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Lakes near Talvivaara mining complex serving as drains for sulphate emissions

Two Finnish MEPs appeal to Commission over continued toxic emissions

Lakes near Talvivaara mining complex serving as drains for sulphate emissions
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Lakes near the Talvivaara mining complex in the north-eastern community of Sotkamo will continue to serve as the drainage ditches of sorts for waste water emissions from the installation. Many lakes in tourist areas of Sotkamo and even Upper Savo are threatened by eutrophication and oxygen depletion caused by sulphates from the facility.
      The sulphate problem is expected to continue even though the Talvivaara Mining Company says that it has ordered a reverse osmosis water treatment system from a Dutch supplier.
      “Sulphate is very difficult to remove. In addition, not all of its harmful effects for nature are fully known”, says Petri Ekholm of the Finnish Environment Institute (SYKE).
Talvivaara is now applying to the Regional State Administrative Agency of Northern Finland for permission to emit waste water with up to 2,000 milligrammes of sulphate per litre.
      Under the current licence, the maximum sulphate content for waste water from Talvivaara is just 170 milligrammes per litre, a small fraction of the level in the waste that has been dumped into waterways in the area. The upper limit for drinking water is 250 mg. per litre.
      “The company has constantly been operating in violation of its environment permit. A police investigation is still pending”, says Sami Koivula, an environment official at the Regional State Administrative Agency of Northern Finland.
The environmental manager at Talvivaara, Veli-Matti Hilla, denies that the company would have deliberately understated its sulphate emissions. “The large amount of sulphate came as a complete surprise. It was expected to sink to the bottom of the sedimentation pools.
      In the early part of the year the flow of waste water into the local waterways was 150 cubic metres an hour. Now this has gone down to 70 cubic metres an hour.
Hilla says that a sulphate content of 2,000 mg. per litre in the waste water would raise the sulphate content in the lakes Nuasjärvi and Laakajärvi to no more than ten mg. per litre, when diluted by the large volume of water in the lakes. “This is average for Finnish lakes”, he says.
      “Ten mg. a litre is a high level, and it could be too much in the lakes of the north. Sulphate which accumulates at the bottom can trigger eutrophication and problems with oxygen depletion. That is what has happened in The Netherlands”, says Jouni Lehtoranta, a special researcher at SYKE.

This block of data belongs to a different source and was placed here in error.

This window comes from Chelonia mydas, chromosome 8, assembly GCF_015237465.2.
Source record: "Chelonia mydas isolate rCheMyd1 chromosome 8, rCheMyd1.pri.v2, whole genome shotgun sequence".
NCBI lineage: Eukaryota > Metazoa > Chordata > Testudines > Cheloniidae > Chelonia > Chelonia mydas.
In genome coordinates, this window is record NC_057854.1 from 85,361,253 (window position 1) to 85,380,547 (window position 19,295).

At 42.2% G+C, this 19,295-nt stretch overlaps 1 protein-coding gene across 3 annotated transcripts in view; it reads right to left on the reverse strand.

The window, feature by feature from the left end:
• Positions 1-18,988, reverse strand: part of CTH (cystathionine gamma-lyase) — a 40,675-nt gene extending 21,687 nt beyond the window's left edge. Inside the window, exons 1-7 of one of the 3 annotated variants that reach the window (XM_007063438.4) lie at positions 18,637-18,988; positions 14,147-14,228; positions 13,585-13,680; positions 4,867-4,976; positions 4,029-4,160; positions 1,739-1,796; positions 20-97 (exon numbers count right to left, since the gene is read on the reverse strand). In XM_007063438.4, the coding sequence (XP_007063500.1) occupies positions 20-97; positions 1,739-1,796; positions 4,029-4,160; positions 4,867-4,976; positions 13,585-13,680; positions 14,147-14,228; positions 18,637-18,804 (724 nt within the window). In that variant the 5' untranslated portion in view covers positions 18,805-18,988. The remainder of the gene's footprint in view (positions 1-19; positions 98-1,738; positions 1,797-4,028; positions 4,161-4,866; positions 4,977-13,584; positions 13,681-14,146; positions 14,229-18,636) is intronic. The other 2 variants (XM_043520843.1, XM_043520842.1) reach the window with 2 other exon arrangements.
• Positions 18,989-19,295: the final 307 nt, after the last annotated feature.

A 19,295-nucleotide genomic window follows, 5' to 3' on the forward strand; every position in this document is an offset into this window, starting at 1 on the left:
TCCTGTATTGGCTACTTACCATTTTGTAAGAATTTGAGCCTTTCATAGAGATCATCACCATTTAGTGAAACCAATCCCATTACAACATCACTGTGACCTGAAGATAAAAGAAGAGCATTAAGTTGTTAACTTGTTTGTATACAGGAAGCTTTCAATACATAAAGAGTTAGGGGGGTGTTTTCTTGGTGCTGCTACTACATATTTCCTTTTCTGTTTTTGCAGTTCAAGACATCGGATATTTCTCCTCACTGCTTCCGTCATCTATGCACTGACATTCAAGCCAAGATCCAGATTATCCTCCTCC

The situation is made worse by the fact that the Talvivaara mine is located in a black shale area, which gives the waters a naturally high level of acidity, including high levels of sulphates and metals.
      In lakes near the mine heavier water containing sodium sulphate is concentrated at the bottom, and normal mixing of the layers has not occurred.
      “The same phenomenon threatens Lake Laakajärvi. We have performed our own measurements on the lake. According to them there is a layer of heavier water about five metres deep at the bottom where the phosphate level is about 300 mg. per litre”, says hydrologist Veli-Matti Vallinkoski of the Northern Savo Centre for Economic Development, Transport and the Environment.
The lakes of nearby North Savo were not listed among areas of mandatory emission monitoring because the extent of the potential environmental damage was not understood at the time.
      Another problem is manganese, which rose to a level considered harmful in a number of nearby lakes.
The environmental problems linked with mining were discussed in Parliament during Thursday’s question time.
      Minister of the Environment Ville Niinistö (Green) said that measures taken by the Kainuu Centre for Economic Development, Transport and the Environment led to a decline in emissions from Talvivaara to one fifth of the previous level.
      Consequently he said that it has not been necessary to take the measure of shutting down the operation.
The environmental problems linked with the Talvivaara mine have been brought to the attention of the European Commission.
      A written question on the matter was submitted to the Commission by two Finnish Members of the European Parliament - Sirpa Pietikäinen (Nat. Coalition Party) and Satu Hassi (Green).
      The two MEPs complained that Talvivaara has constantly exceeded its emission limits and has caused extensive damage to waters in the area.
      Both say that environmental officials have not efficiently taken issue with the violations, and have thereby violated Finland’s EU obligations.

Previously in HS International Edition:
  Emissions from Talvivaara mining complex could hurt Sotkamo tourism (26.4.2012)
  Mining raises emotions in Finnish Lapland (10.4.2012)
  Sulphate emissions vastly understated in environmental impact study for Talvivaara mine (28.3.2012)
  Officials admit failures in oversight of Talvivaara mine (22.11.2011)

  Talvivaara press release: Talvivaara Invests More than EUR 13 Million in Environmental Technology

Helsingin Sanomat

  27.4.2012 - TODAY
 Lakes near Talvivaara mining complex serving as drains for sulphate emissions

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